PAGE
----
Another all-around fly that works in almost all fly fishing situations, will catch almost anything, one that you can find in any fly shop, and on the end of a fly rod or two is the San Juan Worm.
This carp fly is one of the patterns that is deadly when shown to bottom-feeding or cruising carp on a perfect cast. The reason it is so effective is obvious, it looks exactly like a worm, and the best color to use for carp fly fishing is red but brown and pink is also effective.
You should have a few of these fly patterns in your box in different sizes and weights to you can fish the right sink rate for the depth and change sizes when casting to fish that have experienced a lot of fishing pressure.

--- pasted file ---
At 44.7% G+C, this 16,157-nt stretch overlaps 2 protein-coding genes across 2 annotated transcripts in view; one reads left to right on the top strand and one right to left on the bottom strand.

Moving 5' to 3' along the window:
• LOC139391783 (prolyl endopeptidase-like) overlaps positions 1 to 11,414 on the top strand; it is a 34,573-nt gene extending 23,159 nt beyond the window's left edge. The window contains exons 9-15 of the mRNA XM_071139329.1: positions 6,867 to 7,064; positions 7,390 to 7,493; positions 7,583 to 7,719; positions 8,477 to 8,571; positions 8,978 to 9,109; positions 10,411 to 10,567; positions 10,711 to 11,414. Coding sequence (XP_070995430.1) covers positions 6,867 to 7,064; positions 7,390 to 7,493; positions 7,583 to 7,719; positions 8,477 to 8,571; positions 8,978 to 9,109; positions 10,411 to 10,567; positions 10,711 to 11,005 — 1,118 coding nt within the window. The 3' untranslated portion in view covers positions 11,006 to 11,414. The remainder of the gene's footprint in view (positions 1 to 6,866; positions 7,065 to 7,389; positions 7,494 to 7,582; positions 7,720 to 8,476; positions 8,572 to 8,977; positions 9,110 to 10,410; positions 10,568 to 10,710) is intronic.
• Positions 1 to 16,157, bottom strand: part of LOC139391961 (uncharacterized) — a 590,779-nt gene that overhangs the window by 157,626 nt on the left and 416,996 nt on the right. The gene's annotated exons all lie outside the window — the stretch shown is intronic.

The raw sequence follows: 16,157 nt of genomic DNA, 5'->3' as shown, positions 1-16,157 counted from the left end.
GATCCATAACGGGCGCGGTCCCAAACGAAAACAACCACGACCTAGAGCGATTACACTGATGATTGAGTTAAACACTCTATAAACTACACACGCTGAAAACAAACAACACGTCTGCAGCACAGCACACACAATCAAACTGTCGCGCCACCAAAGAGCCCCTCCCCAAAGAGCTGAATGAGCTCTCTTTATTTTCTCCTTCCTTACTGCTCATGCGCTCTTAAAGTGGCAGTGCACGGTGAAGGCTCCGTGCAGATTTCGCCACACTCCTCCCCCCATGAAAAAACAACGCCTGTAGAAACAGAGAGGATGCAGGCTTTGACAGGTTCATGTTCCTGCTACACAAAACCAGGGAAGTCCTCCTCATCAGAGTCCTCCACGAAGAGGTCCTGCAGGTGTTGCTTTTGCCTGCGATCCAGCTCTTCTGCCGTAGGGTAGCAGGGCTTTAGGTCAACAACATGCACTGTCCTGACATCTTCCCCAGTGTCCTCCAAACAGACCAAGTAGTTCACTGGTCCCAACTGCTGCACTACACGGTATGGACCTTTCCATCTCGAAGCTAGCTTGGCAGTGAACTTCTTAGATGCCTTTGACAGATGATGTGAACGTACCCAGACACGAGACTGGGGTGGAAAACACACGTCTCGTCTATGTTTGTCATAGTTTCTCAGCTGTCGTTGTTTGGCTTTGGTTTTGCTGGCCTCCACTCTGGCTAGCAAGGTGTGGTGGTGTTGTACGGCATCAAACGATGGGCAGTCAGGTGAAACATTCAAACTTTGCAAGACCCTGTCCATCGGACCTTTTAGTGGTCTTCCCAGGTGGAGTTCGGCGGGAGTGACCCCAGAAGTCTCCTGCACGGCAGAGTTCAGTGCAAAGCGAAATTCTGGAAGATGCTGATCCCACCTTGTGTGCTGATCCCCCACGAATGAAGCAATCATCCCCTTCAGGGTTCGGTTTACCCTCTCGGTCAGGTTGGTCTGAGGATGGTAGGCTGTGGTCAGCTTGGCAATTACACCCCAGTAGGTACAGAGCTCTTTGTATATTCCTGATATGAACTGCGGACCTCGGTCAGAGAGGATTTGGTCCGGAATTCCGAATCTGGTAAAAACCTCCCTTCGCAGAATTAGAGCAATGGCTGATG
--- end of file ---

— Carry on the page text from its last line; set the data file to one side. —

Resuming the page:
John Montana’s Hybrid Fly
This fly was designed by John Bartlett, aka John Montana from the renowned carp fishing blog, Carp On The Fly.
The fly is a take on the already very effective carp fly, the San Juan Worm but with a bit of soft hackle added at the front along with bead eyes that make the worm part sit up off the bottom.
If you see a common carp of grass carp cruising the shallows, this is one of the carp flies that will have it tailing and hoovering the fly into the carp’s mouth.
If you like to tie flies, then this one is quick and easy and feeding carp, especially in the early summer and late spring can not seem to resist it.
The incredible action of this fly is what makes the fish go a little crazy and is one of the most consistent carp flies that fish, particularly large carp, fall for.
You might think that carp fishing with an egg fly wouldn’t be your most productive fly choice as an angler but this is one of the carp flies that imitates a lot of what a carp wants to eat.